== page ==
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85 Research Design: Equity Measures of horizontal equity (equal treatment are of equals ) are statistics applied to school finance that describe the spread of the di stribution. To achieve perfect horizontal equity, every student in the distribution would have to receive the same amount of fiscal resources. Florida Department of Education, Florida Comprehe nsive Assessment Test, State and District Scores, Grade 5 Reading, (Tallahassee, FL : Florida Department of Education 2006). Florida Department of Educa tion, Florida Comprehensive Assessment Test, State and District Scores, Grade 5 Math, (Tallahassee, FL: Florida Department of Education 2006). Florida Department of Education, Florida Comprehe nsive Assessment Test, State and District Scores, Grade 6 Reading, (Tallahassee, FL : Florida Department of Education 2006). Florida Department of Educa tion, Florida Comprehensive Assessment Test, State and District Scores, Grade 6 Math, (Tallahassee, FL: Florida Department of Education 2006). Florida Department of Education, Florida Comprehe nsive Assessment Test, State and District Scores, Grade 7 Reading, (Tallahassee, FL : Florida Department of Education 2006). Florida Department of Educa tion, Florida Comprehensive Assessment Test, State and District Scores, Grade 7 Math, (Tallahassee, FL: Florida Department of Education 2006). Florida Department of Education, Florida Comprehe nsive Assessment Test, State and District Scores, Grade 8 Reading, (Tallahassee, FL : Florida Department of Education 2006). Florida Department of Educa tion, Florida Comprehensive Assessment Test, State and District Scores, Grade 8 Math, (Tallahassee, FL: Florida Department of Education 2006). Florida Department of Education, Florida Comprehe nsive Assessment Test, State and District Scores, Grade 9 Reading, (Tallahassee, FL : Florida Department of Education 2006). Florida Department of Educa tion, Florida Comprehensive Assessment Test, State and District Scores, Grade 9 Math, (Tallahassee, FL: Florida Department of Education 2006). Florida Department of Education, Florida Comprehe nsive Assessment Test, State and District Scores, Grade 10 Reading, (Tallahassee, FL : Florida Department of Education 2006). Florida Department of Educa tion, Florida Comprehensive Assessment Test, State and District Scores, Grade 10 Math, (Tallahassee, FL: Florida Department of Education 2006).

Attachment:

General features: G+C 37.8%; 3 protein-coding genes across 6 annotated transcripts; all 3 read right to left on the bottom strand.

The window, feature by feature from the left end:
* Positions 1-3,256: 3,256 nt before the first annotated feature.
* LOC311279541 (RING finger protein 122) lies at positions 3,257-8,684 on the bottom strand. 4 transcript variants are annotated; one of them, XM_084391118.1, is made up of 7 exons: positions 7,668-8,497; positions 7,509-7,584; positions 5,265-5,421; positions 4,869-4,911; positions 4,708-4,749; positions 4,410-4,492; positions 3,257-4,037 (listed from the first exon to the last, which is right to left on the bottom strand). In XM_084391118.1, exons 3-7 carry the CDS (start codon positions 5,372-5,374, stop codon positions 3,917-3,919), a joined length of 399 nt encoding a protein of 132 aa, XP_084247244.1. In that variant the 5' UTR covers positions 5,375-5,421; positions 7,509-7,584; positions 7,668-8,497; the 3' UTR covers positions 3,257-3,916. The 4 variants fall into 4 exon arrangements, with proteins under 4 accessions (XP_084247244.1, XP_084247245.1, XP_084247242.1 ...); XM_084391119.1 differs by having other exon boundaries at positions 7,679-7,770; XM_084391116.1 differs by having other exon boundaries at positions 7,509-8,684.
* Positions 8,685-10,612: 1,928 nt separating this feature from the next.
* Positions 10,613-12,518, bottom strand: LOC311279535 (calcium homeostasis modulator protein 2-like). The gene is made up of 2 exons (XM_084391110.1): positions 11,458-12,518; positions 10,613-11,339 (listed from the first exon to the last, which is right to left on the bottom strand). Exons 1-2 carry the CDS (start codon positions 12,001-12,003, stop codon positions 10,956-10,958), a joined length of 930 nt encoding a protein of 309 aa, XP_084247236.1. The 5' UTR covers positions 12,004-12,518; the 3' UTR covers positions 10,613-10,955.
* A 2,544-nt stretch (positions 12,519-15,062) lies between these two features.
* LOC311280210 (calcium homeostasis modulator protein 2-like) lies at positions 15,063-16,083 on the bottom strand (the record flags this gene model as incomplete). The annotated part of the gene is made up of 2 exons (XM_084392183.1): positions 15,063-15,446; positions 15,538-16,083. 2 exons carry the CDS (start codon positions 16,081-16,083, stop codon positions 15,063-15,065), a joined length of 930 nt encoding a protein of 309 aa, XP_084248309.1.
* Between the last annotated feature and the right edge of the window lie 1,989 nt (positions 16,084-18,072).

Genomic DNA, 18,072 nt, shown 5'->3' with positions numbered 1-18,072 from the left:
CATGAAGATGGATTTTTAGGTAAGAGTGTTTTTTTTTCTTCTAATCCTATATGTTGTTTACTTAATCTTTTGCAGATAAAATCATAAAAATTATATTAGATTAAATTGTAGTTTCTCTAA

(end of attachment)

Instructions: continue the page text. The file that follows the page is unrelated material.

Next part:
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86 Horizontal equity measures determine the prox imity from the actual di stribution to achieve perfect equality. Measures that could be used to measure horizontal equity are the Variance, the McLoone Index the Coefficient of Variation and the Gini Coefficient.2 The variance is the average of the squared deviat ions of each per-pupil object from the mean per-pupil object.3 In terms of educational finance, variance is the difference between dollars received by each school district and the av erage dollars administered within the state.4 A large variance statistic indicates wide diversity of funding and unequal distribution of financial resources.5 The variance statistic is sensitive to extreme cases becau se each school district is treated equally. This can cause the variance statistic to be misleading when used alone. For example, in a given state, if one school district was receiving a very large or very small amount of money, this may result in a la rge variance statistic leading to a conclusion of inequity despite the fact that the remaining school districts were receivi ng the same amount of money.6 To avoid the problem of extreme cases, a weighting system that weighs school district spending by the size of the school is generally used. To m easure variance, the following formula is used: Variance = N i i N i iPiP XXP1 1 2)( 2 Robert Berne and Leanna Stiefel, The Measurement of Equity in School Finance (Baltimore, MD: The John Hopkins University Press, 1984). 3 Ibid. 4 William Fowler, David Monk, Lauri.Peternick, and Becky Smerdon, Using Cost and Need Adjustments to Improve Measurements of School Finance Equity, NCES Developments in School Finance Washington 1997). http://nces.ed.gov/pubs98/98212-8.pdf 5 Ibid. 6 Ibid.

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87 where iP number of pupils in district, iX average expenditures per pupil in district i, and PX = mean revenues per pupil for all pupils.7 The McLoone Index is defined as the ratio of the to tal dollar inputs for pupils below the median to the dollar inputs that would be require d if all pupils below the median were receiving the per-pupil dollar amount at the median.8 Unlike the variance, the McLoone Index is sensitive to where along the distribution the inequality exists. The McLoone Index is used to assess equity in the distribution of variables among units in the lower half of the distribution.9 It compares what recipients below the median in the distribution actually received with the amount they would have received had they been given the same amount as the median recipient.10 To calculate the McLoone Index, firs t compute the median expenditure per pupil for the state. Second, calculate the total number of dollars spen t on students whose per pupil expenditures was below the median. Third, divide that figure by the total amount that would be spent if every pupil below the median had been at the median level expenditure. The McLoone Index formula is: McLoone Index = J i iP J i iiPM XP1 1 7 Robert Berne and Leanna Stiefel, The Measurement of Equity in School Finance (Baltimore, MD: The John Hopkins University Press, 1984). 8 Ibid. 9 William Fowler, David Monk, Lauri Peternick, and Becky Smerdon, Using Cost and Need Adjustments to Improve Measurements of School Finance Equity, NCES Developments in School Finance (Washington 1997). http://nces.ed.gov/pubs98/98212-8.pdf 10 Ibid.